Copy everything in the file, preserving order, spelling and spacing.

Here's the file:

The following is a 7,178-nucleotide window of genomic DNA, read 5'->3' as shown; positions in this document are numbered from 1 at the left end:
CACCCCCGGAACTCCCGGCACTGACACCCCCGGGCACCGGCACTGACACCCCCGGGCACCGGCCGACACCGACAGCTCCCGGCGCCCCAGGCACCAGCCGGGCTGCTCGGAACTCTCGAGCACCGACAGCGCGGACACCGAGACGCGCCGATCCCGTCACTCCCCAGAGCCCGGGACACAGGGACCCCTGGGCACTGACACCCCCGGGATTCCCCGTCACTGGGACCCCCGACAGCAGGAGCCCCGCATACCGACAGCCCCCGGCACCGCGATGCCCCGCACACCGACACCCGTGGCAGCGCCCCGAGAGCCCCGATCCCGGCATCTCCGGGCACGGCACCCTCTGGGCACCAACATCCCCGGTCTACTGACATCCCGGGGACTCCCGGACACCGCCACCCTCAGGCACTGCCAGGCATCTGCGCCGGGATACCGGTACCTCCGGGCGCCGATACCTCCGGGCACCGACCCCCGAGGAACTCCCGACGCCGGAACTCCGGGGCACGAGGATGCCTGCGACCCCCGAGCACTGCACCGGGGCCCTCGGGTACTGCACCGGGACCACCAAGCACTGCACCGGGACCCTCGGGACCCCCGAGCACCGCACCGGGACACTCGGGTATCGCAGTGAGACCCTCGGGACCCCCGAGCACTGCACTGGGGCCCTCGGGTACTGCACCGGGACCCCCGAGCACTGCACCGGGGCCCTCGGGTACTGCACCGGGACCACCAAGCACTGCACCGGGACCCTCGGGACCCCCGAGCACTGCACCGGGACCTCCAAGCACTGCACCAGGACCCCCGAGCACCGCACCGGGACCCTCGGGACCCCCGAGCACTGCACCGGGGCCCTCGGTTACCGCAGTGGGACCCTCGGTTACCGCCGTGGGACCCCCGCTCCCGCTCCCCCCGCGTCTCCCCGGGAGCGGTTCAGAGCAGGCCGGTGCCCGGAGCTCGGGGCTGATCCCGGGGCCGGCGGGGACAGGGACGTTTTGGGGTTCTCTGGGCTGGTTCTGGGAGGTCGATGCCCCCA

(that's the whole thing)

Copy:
The following is a 7,178-nucleotide window of genomic DNA, read 5'->3' as shown; positions in this document are numbered from 1 at the left end:
CACCCCCGGAACTCCCGGCACTGACACCCCCGGGCACCGGCACTGACACCCCCGGGCACCGGCCGACACCGACAGCTCCCGGCGCCCCAGGCACCAGCCGGGCTGCTCGGAACTCTCGAGCACCGACAGCGCGGACACCGAGACGCGCCGATCCCGTCACTCCCCAGAGCCCGGGACACAGGGACCCCTGGGCACTGACACCCCCGGGATTCCCCGTCACTGGGACCCCCGACAGCAGGAGCCCCGCATACCGACAGCCCCCGGCACCGCGATGCCCCGCACACCGACACCCGTGGCAGCGCCCCGAGAGCCCCGATCCCGGCATCTCCGGGCACGGCACCCTCTGGGCACCAACATCCCCGGTCTACTGACATCCCGGGGACTCCCGGACACCGCCACCCTCAGGCACTGCCAGGCATCTGCGCCGGGATACCGGTACCTCCGGGCGCCGATACCTCCGGGCACCGACCCCCGAGGAACTCCCGACGCCGGAACTCCGGGGCACGAGGATGCCTGCGACCCCCGAGCACTGCACCGGGGCCCTCGGGTACTGCACCGGGACCACCAAGCACTGCACCGGGACCCTCGGGACCCCCGAGCACCGCACCGGGACACTCGGGTATCGCAGTGAGACCCTCGGGACCCCCGAGCACTGCACTGGGGCCCTCGGGTACTGCACCGGGACCCCCGAGCACTGCACCGGGGCCCTCGGGTACTGCACCGGGACCACCAAGCACTGCACCGGGACCCTCGGGACCCCCGAGCACTGCACCGGGACCTCCAAGCACTGCACCAGGACCCCCGAGCACCGCACCGGGACCCTCGGGACCCCCGAGCACTGCACCGGGGCCCTCGGTTACCGCAGTGGGACCCTCGGTTACCGCCGTGGGACCCCCGCTCCCGCTCCCCCCGCGTCTCCCCGGGAGCGGTTCAGAGCAGGCCGGTGCCCGGAGCTCGGGGCTGATCCCGGGGCCGGCGGGGACAGGGACGTTTTGGGGTTCTCTGGGCTGGTTCTGGGAGGTCGATGCCCCCA